Lee C. Bollinger had the kind of week few university presidents ever do. By inviting the president of Iran to speak at Columbia University, and then delivering a blistering critique of the leader's record as he sat just 30 feet away, Mr. Bollinger brought attention to the bully pulpit of the university presidency like nothing else has in recent years.
But for many professors at Columbia, Monday's event also revived their impression that Mr. Bollinger had bungled earlier free-speech controversies on the campus and fallen short of his own billing as a staunch advocate of the First Amendment.
"Free speech is what he's been famous for throughout his career, although occasionally he hasn't been true to that part of himself," says Philip S. Kitcher, a professor of philosophy. "This time he was. This is the kind of guy we thought we were getting as president."
Still, Mr. Bollinger faces a host of questions in the wake of the speech by Iran's president, Mahmoud Ahmadinejad.
By using his introduction to castigate the Iranian leader before Mr. Ahmadinejad even had a chance to speak, some professors argue, Mr. Bollinger was not only rude but undermined his own ideals of free speech and academic freedom. And while his withering remarks may have made him look courageous, some academics believe that he misused his role as a university leader. Mr. Bollinger's own words had the effect of aligning Columbia with U.S. foreign policy against Iran, some faculty members believe. And as a result, the university president may ironically have devalued the views of those on his own campus who disagree with that policy.
"His were not intellectual statements; they were political statements," says Gil Anidjar, an associate professor in the department of Middle East and Asian languages and cultures. "He has enlisted the university in the rhetoric of war and brought the power and weight of an institution into the debate. Those of us who disagree are only individuals and don't have that power."
Faculty Witch Hunt
Monday's event was the latest in a series of incidents that have made Columbia a central battleground in the academic culture wars (see timeline). "Columbia is where people are throwing a lot of intellectual ammunition around on these issues," says John K. Wilson, who writes a blog about academic freedom and is finishing a book about political correctness.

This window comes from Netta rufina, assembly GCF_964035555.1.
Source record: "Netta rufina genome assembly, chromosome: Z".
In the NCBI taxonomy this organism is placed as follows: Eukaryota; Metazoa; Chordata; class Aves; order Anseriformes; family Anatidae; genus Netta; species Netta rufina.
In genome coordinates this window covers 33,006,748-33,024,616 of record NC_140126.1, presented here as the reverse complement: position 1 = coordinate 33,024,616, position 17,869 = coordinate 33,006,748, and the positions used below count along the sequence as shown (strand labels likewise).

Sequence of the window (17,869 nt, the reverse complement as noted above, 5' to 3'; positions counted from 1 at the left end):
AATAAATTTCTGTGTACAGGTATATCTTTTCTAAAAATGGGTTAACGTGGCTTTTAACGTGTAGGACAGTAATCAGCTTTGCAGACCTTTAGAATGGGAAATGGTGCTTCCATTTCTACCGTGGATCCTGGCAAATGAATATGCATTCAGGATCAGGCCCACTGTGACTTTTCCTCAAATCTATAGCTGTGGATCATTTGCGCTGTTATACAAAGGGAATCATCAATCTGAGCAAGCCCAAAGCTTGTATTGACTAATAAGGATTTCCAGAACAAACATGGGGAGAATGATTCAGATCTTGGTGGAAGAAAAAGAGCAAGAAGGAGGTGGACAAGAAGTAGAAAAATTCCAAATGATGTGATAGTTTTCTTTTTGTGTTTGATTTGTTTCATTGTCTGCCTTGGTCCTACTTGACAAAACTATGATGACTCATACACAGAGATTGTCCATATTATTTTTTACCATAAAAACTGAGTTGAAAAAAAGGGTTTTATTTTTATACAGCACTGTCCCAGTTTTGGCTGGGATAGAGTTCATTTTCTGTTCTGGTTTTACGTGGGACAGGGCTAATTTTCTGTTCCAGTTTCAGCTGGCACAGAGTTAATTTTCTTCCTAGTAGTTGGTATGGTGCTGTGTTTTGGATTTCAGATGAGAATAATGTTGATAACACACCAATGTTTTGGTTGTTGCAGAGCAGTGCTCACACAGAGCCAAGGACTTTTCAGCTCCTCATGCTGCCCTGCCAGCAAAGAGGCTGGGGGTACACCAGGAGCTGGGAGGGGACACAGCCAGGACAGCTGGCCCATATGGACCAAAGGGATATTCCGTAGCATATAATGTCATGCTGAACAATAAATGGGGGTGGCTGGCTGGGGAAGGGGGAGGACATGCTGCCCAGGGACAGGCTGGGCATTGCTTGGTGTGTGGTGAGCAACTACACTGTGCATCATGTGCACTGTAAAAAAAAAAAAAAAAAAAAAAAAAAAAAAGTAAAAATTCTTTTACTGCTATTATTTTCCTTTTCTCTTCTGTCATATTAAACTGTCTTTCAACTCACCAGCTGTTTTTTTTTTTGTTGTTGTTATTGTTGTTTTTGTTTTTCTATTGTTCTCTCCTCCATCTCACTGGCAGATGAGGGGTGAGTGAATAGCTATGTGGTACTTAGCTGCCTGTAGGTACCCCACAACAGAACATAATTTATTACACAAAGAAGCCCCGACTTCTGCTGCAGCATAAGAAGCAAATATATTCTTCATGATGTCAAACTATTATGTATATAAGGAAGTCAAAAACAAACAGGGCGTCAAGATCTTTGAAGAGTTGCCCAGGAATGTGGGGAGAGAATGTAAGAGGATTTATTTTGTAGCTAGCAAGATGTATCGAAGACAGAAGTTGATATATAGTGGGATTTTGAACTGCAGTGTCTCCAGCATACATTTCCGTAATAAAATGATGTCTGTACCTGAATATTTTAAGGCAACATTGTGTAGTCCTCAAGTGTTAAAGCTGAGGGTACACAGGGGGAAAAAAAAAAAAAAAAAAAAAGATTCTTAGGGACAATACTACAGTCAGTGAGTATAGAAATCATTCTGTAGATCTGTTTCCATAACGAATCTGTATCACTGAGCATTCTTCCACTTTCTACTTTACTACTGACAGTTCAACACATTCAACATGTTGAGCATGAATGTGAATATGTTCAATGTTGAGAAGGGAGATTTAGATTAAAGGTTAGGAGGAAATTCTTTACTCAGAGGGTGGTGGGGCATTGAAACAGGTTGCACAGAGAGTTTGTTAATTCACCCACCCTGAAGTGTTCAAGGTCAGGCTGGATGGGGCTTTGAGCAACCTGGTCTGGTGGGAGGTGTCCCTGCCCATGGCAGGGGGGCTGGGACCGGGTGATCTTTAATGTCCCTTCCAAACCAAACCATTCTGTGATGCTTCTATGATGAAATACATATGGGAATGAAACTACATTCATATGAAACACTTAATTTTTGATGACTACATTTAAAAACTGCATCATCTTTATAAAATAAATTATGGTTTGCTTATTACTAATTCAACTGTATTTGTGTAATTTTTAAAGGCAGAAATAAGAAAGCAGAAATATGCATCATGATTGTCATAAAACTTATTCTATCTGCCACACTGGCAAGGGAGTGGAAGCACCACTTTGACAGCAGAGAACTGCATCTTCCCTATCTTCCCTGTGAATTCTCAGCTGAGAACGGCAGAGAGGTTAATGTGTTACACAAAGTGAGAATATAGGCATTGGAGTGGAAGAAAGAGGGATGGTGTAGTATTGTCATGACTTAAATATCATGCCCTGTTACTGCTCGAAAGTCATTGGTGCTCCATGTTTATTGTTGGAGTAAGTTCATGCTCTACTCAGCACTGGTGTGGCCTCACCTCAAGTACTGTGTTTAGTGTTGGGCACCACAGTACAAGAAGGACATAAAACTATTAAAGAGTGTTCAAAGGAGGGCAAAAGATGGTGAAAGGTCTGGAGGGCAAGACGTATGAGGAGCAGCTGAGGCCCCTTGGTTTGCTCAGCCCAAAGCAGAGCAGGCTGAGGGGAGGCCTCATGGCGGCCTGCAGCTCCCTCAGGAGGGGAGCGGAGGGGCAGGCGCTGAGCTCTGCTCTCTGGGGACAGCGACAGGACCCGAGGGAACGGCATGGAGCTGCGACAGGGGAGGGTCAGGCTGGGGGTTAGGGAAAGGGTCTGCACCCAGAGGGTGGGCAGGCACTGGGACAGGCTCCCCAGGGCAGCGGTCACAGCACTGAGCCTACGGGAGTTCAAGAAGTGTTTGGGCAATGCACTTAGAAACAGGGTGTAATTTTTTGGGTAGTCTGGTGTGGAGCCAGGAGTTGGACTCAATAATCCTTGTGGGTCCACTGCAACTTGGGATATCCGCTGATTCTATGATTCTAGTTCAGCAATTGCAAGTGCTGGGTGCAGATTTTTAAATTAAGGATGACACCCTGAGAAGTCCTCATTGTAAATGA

Mr. Bollinger, a First Amendment scholar and a graduate of Columbia's law school, declined through a spokesman to talk with The Chronicle. In his five years at Columbia's helm, he has regularly taught a course called "Freedom of Speech and the Press." But he has angered some faculty members with the way he has handled some campus controversies in which those issues were at stake. Chief among them is one surrounding the university's department of Middle East and Asian languages and cultures, known as Mealac.
In 2004 a well-financed pro-Israel organization called the David Project produced a documentary, Columbia Unbecoming, that included testimony from students and recent graduates who said that professors in the department had sometimes made them feel uncomfortable for expressing pro-Israel views.
Mr. Bollinger took the accusations seriously and asked the provost to appoint a committee to investigate.
In the following months, politicians and the New York media called on the president to fire the professors criticized in the documentary, and those faculty members received death threats and racist e-mail messages. In the end, no professors were fired or even found to have penalized students who disagreed with them.
But faculty members in the department were bruised by the investigation and accused Mr. Bollinger of carrying out a witch hunt while hanging them out to dry in public. At the least, said many faculty members at Columbia, the president should have publicly condemned threats against their colleagues and declared that the university would not be influenced by calls for their removal.
Instead Columbia gave students a new way to complain about professors' behavior in the classroom, allowing them to file grievances in response to "misuse of faculty authority to promote a political or social cause within an instructional setting."
The Mealac episode alienated not only professors in that department but several others who felt it showed the president to be soft on academic freedom. "On these issues, the president should take an absolute defense, and I don't think he has done that all the time," says Eric Foner, a longtime professor of history at Columbia. "Over the past two or three years, he has found himself caught up, and he hasn't been prepared. This is down-and-dirty New York politics, and I think in the face of that he has found it very difficult to establish what you might call a Bollinger doctrine of free speech and adhere to it."